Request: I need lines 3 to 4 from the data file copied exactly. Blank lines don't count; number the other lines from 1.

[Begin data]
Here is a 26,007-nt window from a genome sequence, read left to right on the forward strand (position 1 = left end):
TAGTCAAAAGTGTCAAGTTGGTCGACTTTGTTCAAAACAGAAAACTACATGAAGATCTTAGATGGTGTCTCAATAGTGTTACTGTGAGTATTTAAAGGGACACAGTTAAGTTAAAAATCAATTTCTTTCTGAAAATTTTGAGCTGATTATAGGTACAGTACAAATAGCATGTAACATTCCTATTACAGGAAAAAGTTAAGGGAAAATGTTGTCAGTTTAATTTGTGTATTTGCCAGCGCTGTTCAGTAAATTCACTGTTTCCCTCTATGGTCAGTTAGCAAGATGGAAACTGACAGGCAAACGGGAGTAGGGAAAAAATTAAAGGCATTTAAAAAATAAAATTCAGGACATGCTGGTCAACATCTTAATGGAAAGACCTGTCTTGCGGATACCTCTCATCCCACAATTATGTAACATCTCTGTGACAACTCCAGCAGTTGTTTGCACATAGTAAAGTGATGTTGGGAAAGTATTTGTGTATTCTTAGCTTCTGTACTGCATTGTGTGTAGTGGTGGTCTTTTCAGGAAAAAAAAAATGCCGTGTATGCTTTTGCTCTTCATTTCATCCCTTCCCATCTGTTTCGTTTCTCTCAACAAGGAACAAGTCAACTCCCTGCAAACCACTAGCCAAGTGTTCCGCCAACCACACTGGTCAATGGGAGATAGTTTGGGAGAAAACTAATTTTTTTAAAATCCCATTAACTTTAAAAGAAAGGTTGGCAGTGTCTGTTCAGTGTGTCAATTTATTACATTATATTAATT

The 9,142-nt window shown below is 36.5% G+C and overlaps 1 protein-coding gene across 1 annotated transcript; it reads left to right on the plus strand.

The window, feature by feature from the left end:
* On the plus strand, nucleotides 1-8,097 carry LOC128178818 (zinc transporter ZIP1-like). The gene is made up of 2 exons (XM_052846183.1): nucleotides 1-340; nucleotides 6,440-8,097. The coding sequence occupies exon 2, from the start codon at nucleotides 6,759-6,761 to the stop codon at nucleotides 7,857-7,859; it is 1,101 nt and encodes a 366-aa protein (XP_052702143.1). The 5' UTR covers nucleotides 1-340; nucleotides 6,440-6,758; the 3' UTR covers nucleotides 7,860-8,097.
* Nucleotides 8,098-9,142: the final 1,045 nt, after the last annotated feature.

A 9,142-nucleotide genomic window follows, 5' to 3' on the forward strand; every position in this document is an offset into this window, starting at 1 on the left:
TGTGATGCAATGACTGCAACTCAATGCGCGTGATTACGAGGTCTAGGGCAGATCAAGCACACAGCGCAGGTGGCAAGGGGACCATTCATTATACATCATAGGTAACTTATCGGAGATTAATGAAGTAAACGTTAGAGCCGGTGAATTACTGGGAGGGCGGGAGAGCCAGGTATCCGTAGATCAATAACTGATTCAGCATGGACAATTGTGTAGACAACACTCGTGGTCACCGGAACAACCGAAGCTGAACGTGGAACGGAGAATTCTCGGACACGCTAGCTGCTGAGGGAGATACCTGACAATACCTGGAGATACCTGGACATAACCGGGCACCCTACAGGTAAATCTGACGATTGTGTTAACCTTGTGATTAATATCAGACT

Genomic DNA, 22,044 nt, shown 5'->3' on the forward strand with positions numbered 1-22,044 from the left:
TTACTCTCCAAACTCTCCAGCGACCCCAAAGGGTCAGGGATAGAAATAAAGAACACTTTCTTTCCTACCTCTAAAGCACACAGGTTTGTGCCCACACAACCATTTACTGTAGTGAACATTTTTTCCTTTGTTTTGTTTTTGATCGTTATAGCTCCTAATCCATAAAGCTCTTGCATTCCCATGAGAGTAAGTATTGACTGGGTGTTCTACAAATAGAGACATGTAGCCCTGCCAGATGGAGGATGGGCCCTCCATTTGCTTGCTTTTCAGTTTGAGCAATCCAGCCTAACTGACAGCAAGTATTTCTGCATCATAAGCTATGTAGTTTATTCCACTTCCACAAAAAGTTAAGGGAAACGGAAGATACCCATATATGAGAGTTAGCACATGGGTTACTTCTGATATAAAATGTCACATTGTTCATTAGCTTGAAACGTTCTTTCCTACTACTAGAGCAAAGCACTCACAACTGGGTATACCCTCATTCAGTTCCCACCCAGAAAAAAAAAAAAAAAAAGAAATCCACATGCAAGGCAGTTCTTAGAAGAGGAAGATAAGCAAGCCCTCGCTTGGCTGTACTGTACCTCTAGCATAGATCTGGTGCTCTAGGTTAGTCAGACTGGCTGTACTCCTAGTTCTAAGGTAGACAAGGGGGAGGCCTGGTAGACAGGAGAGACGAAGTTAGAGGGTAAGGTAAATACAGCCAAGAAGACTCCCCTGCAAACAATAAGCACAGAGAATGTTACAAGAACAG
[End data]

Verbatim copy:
The 9,142-nt window shown below is 36.5% G+C and overlaps 1 protein-coding gene across 1 annotated transcript; it reads left to right on the plus strand.

The window, feature by feature from the left end: